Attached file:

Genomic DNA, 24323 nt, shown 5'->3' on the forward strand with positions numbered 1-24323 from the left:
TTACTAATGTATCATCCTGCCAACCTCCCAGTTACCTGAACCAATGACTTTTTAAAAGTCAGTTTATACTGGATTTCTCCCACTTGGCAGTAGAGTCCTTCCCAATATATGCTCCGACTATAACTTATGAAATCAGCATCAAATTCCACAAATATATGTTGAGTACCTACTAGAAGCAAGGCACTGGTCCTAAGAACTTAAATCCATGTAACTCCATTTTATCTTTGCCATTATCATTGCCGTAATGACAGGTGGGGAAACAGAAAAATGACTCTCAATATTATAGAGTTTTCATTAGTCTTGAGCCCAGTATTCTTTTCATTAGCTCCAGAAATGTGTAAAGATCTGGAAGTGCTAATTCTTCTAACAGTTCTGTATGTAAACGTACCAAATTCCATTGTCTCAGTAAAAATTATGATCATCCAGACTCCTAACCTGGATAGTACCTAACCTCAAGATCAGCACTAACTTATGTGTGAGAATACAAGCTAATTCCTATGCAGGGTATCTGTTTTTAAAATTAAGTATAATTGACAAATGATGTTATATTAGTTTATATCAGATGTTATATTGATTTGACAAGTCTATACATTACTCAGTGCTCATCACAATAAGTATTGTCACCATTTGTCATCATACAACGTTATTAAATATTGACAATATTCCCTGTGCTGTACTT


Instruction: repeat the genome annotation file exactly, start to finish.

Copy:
Genomic DNA, 24323 nt, shown 5'->3' on the forward strand with positions numbered 1-24323 from the left:
TTACTAATGTATCATCCTGCCAACCTCCCAGTTACCTGAACCAATGACTTTTTAAAAGTCAGTTTATACTGGATTTCTCCCACTTGGCAGTAGAGTCCTTCCCAATATATGCTCCGACTATAACTTATGAAATCAGCATCAAATTCCACAAATATATGTTGAGTACCTACTAGAAGCAAGGCACTGGTCCTAAGAACTTAAATCCATGTAACTCCATTTTATCTTTGCCATTATCATTGCCGTAATGACAGGTGGGGAAACAGAAAAATGACTCTCAATATTATAGAGTTTTCATTAGTCTTGAGCCCAGTATTCTTTTCATTAGCTCCAGAAATGTGTAAAGATCTGGAAGTGCTAATTCTTCTAACAGTTCTGTATGTAAACGTACCAAATTCCATTGTCTCAGTAAAAATTATGATCATCCAGACTCCTAACCTGGATAGTACCTAACCTCAAGATCAGCACTAACTTATGTGTGAGAATACAAGCTAATTCCTATGCAGGGTATCTGTTTTTAAAATTAAGTATAATTGACAAATGATGTTATATTAGTTTATATCAGATGTTATATTGATTTGACAAGTCTATACATTACTCAGTGCTCATCACAATAAGTATTGTCACCATTTGTCATCATACAACGTTATTAAATATTGACAATATTCCCTGTGCTGTACTT